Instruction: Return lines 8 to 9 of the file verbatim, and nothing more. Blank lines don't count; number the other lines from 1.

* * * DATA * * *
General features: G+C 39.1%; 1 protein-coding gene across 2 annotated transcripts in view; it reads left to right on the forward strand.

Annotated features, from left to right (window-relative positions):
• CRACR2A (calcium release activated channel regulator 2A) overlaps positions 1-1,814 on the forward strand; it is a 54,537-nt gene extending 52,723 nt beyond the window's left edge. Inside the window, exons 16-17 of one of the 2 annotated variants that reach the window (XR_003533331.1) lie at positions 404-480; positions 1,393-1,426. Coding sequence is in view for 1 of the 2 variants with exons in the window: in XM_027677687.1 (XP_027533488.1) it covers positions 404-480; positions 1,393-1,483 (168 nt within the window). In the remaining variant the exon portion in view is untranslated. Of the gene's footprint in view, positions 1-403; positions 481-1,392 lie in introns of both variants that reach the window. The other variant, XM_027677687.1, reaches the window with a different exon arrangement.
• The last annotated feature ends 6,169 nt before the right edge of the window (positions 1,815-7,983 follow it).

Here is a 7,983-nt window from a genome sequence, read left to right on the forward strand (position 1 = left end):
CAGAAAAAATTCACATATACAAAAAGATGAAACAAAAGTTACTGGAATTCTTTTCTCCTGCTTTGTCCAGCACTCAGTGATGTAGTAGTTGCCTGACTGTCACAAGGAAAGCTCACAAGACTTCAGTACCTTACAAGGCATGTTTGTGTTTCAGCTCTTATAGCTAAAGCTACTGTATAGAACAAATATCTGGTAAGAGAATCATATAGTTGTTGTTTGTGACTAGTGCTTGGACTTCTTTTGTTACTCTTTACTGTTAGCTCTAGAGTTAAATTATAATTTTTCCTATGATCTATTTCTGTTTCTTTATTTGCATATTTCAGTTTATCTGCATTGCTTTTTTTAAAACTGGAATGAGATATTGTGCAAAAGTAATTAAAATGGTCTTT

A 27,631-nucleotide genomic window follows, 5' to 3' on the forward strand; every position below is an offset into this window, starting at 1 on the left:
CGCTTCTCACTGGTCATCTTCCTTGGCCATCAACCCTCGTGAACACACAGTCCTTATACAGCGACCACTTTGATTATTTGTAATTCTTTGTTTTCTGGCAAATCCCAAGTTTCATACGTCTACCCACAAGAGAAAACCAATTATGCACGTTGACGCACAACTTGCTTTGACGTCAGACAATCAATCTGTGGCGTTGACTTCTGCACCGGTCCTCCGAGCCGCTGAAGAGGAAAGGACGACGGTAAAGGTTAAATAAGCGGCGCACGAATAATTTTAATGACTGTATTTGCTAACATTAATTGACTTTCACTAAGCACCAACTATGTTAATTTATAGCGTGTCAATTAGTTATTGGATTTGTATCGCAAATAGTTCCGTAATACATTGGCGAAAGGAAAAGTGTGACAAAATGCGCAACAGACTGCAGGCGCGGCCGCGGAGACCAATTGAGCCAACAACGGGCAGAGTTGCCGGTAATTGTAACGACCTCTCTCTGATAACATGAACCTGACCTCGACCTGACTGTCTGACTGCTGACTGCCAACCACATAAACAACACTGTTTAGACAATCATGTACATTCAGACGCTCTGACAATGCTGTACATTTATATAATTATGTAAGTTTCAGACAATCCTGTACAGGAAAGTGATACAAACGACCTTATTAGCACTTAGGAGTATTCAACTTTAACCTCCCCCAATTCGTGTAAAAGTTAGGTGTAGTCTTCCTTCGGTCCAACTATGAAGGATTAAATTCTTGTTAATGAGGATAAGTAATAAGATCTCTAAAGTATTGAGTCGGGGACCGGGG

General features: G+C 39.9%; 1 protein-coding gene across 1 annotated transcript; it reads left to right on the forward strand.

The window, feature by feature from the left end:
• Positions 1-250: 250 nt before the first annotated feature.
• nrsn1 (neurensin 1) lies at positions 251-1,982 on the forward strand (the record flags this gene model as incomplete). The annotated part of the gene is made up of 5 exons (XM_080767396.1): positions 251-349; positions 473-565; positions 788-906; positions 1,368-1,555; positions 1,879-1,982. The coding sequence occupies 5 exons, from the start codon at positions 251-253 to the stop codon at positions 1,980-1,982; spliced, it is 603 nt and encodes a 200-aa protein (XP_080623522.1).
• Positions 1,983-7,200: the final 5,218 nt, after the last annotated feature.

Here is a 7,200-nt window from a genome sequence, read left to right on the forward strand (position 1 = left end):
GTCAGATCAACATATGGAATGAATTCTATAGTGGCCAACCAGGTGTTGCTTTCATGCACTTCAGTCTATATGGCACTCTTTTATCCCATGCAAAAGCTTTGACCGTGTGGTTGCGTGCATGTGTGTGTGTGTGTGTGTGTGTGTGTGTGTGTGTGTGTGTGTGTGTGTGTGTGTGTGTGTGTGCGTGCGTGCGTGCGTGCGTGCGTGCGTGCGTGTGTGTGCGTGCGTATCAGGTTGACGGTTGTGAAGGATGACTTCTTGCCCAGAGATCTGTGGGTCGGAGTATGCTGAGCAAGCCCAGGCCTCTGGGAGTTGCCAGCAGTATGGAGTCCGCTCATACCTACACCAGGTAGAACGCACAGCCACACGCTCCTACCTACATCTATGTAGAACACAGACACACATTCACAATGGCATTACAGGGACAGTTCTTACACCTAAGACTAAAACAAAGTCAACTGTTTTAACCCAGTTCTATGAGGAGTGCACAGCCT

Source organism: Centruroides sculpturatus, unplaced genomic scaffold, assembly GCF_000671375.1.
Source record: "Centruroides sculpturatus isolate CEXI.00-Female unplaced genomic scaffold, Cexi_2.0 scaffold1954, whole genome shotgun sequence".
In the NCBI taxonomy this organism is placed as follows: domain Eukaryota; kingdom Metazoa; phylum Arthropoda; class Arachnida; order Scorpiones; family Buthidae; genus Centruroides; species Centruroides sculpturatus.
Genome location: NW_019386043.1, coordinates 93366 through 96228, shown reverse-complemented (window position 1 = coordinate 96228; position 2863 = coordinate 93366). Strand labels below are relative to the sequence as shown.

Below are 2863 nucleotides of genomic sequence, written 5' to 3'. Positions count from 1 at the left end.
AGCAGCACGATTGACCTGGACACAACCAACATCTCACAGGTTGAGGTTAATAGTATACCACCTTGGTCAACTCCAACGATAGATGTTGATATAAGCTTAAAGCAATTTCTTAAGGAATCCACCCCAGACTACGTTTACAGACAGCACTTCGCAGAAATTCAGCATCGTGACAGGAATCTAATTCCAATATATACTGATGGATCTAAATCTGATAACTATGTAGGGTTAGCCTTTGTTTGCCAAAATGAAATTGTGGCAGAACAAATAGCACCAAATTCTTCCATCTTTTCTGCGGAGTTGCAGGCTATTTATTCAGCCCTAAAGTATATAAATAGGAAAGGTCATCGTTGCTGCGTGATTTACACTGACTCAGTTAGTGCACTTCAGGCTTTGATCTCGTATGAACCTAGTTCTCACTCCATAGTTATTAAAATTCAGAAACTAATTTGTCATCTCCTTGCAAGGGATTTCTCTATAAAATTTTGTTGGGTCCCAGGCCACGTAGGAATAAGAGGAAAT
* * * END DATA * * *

CGCTTCTCACTGGTCATCTTCCTTGGCCATCAACCCTCGTGAACACACAGTCCTTATACAGCGACCACTTTGATTATTTGTAATTCTTTGTTTTCTGGCAAATCCCAAGTTTCATACGTCTACCCACAAGAGAAAACCAATTATGCACGTTGACGCACAACTTGCTTTGACGTCAGACAATCAATCTGTGGCGTTGACTTCTGCACCGGTCCTCCGAGCCGCTGAAGAGGAAAGGACGACGGTAAAGGTTAAATAAGCGGCGCACGAATAATTTTAATGACTGTATTTGCTAACATTAATTGACTTTCACTAAGCACCAACTATGTTAATTTATAGCGTGTCAATTAGTTATTGGATTTGTATCGCAAATAGTTCCGTAATACATTGGCGAAAGGAAAAGTGTGACAAAATGCGCAACAGACTGCAGGCGCGGCCGCGGAGACCAATTGAGCCAACAACGGGCAGAGTTGCCGGTAATTGTAACGACCTCTCTCTGATAACATGAACCTGACCTCGACCTGACTGTCTGACTGCTGACTGCCAACCACATAAACAACACTGTTTAGACAATCATGTACATTCAGACGCTCTGACAATGCTGTACATTTATATAATTATGTAAGTTTCAGACAATCCTGTACAGGAAAGTGATACAAACGACCTTATTAGCACTTAGGAGTATTCAACTTTAACCTCCCCCAATTCGTGTAAAAGTTAGGTGTAGTCTTCCTTCGGTCCAACTATGAAGGATTAAATTCTTGTTAATGAGGATAAGTAATAAGATCTCTAAAGTATTGAGTCGGGGACCGGGG

General features: G+C 39.9%; 1 protein-coding gene across 1 annotated transcript; it reads left to right on the forward strand.